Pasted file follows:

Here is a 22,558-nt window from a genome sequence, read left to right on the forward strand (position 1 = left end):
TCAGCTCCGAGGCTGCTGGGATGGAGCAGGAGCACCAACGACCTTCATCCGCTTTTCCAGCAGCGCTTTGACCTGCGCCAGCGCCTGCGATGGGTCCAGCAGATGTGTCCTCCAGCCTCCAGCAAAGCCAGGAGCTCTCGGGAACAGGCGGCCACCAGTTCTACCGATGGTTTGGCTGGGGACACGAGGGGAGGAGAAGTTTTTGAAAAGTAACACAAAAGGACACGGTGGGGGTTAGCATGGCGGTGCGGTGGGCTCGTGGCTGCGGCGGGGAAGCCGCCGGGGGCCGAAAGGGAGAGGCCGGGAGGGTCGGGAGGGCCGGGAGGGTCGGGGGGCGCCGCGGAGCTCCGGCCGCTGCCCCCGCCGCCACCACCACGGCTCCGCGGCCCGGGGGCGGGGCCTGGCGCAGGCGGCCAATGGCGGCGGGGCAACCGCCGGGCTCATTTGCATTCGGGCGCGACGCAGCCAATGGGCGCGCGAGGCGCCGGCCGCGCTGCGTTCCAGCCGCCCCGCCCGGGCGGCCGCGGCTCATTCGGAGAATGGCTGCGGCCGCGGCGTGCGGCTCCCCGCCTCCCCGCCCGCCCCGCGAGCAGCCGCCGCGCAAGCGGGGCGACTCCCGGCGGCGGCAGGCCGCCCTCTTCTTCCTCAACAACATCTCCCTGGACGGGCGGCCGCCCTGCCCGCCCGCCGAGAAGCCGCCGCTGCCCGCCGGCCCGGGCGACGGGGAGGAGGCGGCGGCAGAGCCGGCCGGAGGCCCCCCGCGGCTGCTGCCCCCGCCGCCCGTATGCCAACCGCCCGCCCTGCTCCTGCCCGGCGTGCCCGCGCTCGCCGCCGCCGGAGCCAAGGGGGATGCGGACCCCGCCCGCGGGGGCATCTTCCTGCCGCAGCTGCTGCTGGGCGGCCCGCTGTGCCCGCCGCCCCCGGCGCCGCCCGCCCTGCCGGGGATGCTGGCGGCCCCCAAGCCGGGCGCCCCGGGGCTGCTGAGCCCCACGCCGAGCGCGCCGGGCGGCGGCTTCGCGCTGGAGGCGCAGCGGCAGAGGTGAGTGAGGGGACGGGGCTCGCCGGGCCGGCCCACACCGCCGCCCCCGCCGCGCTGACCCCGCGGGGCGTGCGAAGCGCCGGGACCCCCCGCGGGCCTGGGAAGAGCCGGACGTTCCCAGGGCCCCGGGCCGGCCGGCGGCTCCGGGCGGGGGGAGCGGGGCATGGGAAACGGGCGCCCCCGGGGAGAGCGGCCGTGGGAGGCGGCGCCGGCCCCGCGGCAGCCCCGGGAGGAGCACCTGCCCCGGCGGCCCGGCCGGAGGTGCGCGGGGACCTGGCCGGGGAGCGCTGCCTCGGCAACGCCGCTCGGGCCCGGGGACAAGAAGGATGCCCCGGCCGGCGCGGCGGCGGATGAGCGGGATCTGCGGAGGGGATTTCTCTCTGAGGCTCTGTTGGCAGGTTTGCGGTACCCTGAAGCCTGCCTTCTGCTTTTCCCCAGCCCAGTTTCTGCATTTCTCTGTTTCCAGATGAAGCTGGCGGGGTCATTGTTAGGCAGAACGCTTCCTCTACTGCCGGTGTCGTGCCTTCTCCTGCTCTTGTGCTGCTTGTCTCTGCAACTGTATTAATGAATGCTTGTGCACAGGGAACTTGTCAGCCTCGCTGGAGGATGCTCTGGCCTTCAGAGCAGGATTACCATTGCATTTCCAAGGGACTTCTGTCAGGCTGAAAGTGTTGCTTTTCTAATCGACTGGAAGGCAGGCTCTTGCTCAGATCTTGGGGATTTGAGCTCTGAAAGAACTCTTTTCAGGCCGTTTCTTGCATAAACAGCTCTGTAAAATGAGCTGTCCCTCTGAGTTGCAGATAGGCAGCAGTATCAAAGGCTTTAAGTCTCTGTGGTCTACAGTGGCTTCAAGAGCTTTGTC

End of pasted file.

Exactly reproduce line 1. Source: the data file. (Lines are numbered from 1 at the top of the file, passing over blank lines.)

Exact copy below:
Here is a 22,558-nt window from a genome sequence, read left to right on the forward strand (position 1 = left end):